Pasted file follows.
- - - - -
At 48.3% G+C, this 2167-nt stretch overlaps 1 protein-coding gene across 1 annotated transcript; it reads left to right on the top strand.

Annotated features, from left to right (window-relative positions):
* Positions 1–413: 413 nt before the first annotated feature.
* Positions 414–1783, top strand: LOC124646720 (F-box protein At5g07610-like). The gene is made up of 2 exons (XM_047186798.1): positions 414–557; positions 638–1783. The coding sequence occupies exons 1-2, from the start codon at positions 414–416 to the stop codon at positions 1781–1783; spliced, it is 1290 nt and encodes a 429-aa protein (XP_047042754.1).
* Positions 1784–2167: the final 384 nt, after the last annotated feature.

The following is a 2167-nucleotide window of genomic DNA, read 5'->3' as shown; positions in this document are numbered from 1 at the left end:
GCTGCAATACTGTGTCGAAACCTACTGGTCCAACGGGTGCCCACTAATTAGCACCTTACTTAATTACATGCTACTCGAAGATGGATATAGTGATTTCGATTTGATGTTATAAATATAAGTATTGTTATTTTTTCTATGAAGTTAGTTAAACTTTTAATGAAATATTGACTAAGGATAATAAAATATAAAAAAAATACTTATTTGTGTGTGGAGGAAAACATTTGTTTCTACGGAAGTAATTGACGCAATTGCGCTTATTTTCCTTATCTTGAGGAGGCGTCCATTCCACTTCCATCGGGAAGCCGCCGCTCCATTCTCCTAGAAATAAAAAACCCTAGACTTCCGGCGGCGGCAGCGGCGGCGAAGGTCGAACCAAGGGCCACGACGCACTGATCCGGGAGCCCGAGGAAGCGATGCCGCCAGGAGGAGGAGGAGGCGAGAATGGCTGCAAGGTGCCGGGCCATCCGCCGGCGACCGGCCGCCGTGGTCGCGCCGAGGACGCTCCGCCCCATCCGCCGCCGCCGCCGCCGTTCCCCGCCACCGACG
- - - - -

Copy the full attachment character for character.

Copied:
At 48.3% G+C, this 2167-nt stretch overlaps 1 protein-coding gene across 1 annotated transcript; it reads left to right on the top strand.

Annotated features, from left to right (window-relative positions):
* Positions 1–413: 413 nt before the first annotated feature.
* Positions 414–1783, top strand: LOC124646720 (F-box protein At5g07610-like). The gene is made up of 2 exons (XM_047186798.1): positions 414–557; positions 638–1783. The coding sequence occupies exons 1-2, from the start codon at positions 414–416 to the stop codon at positions 1781–1783; spliced, it is 1290 nt and encodes a 429-aa protein (XP_047042754.1).
* Positions 1784–2167: the final 384 nt, after the last annotated feature.

The following is a 2167-nucleotide window of genomic DNA, read 5'->3' as shown; positions in this document are numbered from 1 at the left end:
GCTGCAATACTGTGTCGAAACCTACTGGTCCAACGGGTGCCCACTAATTAGCACCTTACTTAATTACATGCTACTCGAAGATGGATATAGTGATTTCGATTTGATGTTATAAATATAAGTATTGTTATTTTTTCTATGAAGTTAGTTAAACTTTTAATGAAATATTGACTAAGGATAATAAAATATAAAAAAAATACTTATTTGTGTGTGGAGGAAAACATTTGTTTCTACGGAAGTAATTGACGCAATTGCGCTTATTTTCCTTATCTTGAGGAGGCGTCCATTCCACTTCCATCGGGAAGCCGCCGCTCCATTCTCCTAGAAATAAAAAACCCTAGACTTCCGGCGGCGGCAGCGGCGGCGAAGGTCGAACCAAGGGCCACGACGCACTGATCCGGGAGCCCGAGGAAGCGATGCCGCCAGGAGGAGGAGGAGGCGAGAATGGCTGCAAGGTGCCGGGCCATCCGCCGGCGACCGGCCGCCGTGGTCGCGCCGAGGACGCTCCGCCCCATCCGCCGCCGCCGCCGCCGTTCCCCGCCACCGACG